Sorry, I just didn't get around to this blog yesterday. Life intervenes sometimes. And Sally the Cat kept waking me up during the night before with little 'presents'. She kept bringing me her toy mice and things, wanting me to wake up and play with her. I didn't even know she owned so many little mice! As soon as she'd lose one, she'd hop off the bed and race downstairs. Sometimes it was 10 minutes between gifts and sometimes it took her 2 hours to locate another toy. One gift was the top off of a milk jug that she found in my recycling pile in the back porch! I think my husband has decided to lock the door tonight, but you know cats.... she'll probably stand at the door, crying and scratching at it. So much for adorable little Sally.
Several years back, I discovered that quilters are among the most creative and innovative people around. What won't they think of next? So, I started looking around my house for things that could be used for quilting, even though the intended purpose of those things was not for quilting! My list became an article for Quilting Today magazine. But I've managed to add a few new ones over the years. So here's my "Everything but the Kitchen Sink" review:
1. Reeled extension cord: Now you can place your iron and ironing board next to your sewing machine, even if the only other outlet is across the room. Because it is easy to roll up and carry, this heavy duty extension cord is great to take to quilting classes.
2. For hand quilting, a piece of black electric tape on the underneath fingers will help protect it from needle pricks, but you can still feel the needle point as it comes through the fabric layers.
3. A small, wall-mounted case with tiny drawers that is intended for the wood shop is great for storing buttons, specialty threads and other small sewing items.
4. A fishing tackle box is perfect for storing all those sewing machine feet. Mine is two-sided with a secure latch on both sides, and the sides are see-through. I can find what I need without having to open the box to see the contents.
5. Sharpie pens are permanent on most surfaces, but can be removed easily with rubbing alcohol. Use them to mark tools before sewing class, and you'll never have to go hunting for you're ruler or cutter.
6. Store unused portions of fusibles and stabilizers in a expanding file folder.
7. Buy quadrille pads at the office supply store. This quarter-inch graph paper is perfect for sketching quilt patterns, but best of all, you can draft perfectly-sized quilt pieces on it, and use glue-stick to adhere it to template plastic and then cut out your exact templates. (You can leave the paper on the template. It makes the edges easier to see.)
8. Gardening gloves, especially the newer ones with the sticky coating, are perfect quilting gloves.
9. If your hands tend to sweat, as mine do, in gloves, cut the finger tips off of snug-fitting rubber gloves and use the finger tips only for machine quilting.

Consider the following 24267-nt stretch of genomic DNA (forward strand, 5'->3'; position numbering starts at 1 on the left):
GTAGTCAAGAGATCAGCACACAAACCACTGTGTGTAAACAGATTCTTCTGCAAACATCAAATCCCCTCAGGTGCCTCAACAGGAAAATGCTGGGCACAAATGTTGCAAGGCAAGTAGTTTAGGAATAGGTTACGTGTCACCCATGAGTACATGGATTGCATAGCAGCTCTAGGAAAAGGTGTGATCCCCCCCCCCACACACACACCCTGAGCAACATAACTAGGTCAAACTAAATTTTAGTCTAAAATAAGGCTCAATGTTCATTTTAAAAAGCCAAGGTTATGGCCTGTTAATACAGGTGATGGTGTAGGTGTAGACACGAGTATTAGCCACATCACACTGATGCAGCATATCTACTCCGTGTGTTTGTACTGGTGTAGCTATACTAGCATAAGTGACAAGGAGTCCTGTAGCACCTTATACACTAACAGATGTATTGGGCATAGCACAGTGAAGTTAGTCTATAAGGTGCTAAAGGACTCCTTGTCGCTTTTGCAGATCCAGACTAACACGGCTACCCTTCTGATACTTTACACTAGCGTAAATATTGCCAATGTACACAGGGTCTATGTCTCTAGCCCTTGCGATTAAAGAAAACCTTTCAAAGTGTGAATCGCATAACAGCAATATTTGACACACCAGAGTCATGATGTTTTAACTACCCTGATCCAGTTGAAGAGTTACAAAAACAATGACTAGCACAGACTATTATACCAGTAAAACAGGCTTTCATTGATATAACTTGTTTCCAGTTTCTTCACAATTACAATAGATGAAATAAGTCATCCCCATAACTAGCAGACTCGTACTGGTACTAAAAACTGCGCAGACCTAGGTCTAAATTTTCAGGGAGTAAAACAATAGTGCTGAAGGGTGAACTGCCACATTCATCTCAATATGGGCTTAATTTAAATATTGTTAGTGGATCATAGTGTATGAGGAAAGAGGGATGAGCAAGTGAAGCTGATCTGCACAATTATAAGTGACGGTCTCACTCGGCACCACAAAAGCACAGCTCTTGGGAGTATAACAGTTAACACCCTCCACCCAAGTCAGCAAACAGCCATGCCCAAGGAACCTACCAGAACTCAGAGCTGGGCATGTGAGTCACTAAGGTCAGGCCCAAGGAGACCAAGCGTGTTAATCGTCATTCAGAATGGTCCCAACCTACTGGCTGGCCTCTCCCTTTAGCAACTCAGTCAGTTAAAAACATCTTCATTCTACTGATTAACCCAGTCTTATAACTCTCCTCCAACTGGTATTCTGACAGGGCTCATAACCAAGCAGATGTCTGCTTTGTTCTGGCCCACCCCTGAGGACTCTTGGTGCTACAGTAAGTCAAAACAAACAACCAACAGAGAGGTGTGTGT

10. Buy Orvus paste by the gallon at farm stores, or veterinary supply stores. It is the same as the quilt soap sold in quilt stores. There are no perfumes, bleaching agents, or other additives. It is economical enough to use for all your laundry, or just for your fabrics and quilts.
11. Look for molding strips at the lumber yard. They come in different lengths, and are great for marking long lines of cross-hatching across your quilt.
12. Tape a large magnet on a yard stick, or purchase a tool at the lumber yard that is intended to pick up nails on a construction site. Bet you can guess what you can use this for!
13. Hair clips make an inexpensive alternative to binding clips.
14. Use glue stick in place of pins for holding applique pieces in place before stitching them to your block.
15. Hang a clear plastic shoe storage with pockets over your closet door and use it for storing everything from marking pens to rotary cutters and extra blades, etc.
16. Store washed and pressed yardage over clothes hangers, and hang them in a closet. They are easily visible and accessible, don't press against each other as they do when stored folded, thus avoiding heavy creasing, and you can shut to door to protect them from light damage and fading.
17. Place a piece o non-slip shelf liner cut to size under your sewing machine pedal to keep it from traveling across a hard-surfaced floor.
18. Empty cardboard bolts make great storage pieces for cut bindings. I like to cut my bindings at the same time that I cut borders. But I don't usually finish my quilts very fast, and was always losing the strips. Sometimes, I found myself cutting them up for other quilts without remembering what they were for. Now, I wrap the strips on empty bolts and label them as to which quilt they belong to before I store them.
19. Empty eyeglass cases make perfect traveling cases for rotary cutters.
20. A new, unused hot glue gun is perfect for tacking fusible pieces in place at the design wall before taking them to the ironing board for permanent fusing, or for pressing seams and corners at the sewing machine. (Just make sure you have a pressing surface nearby.)
And, of course, there's the old stand-by FREEZER PAPER! Have I got some ideas for you! But there are too many. We'll save them for another blog.
Do you have things that you use for quilting that really weren't intended for that use? Let us know. I'd love to hear what you've found surprising uses for.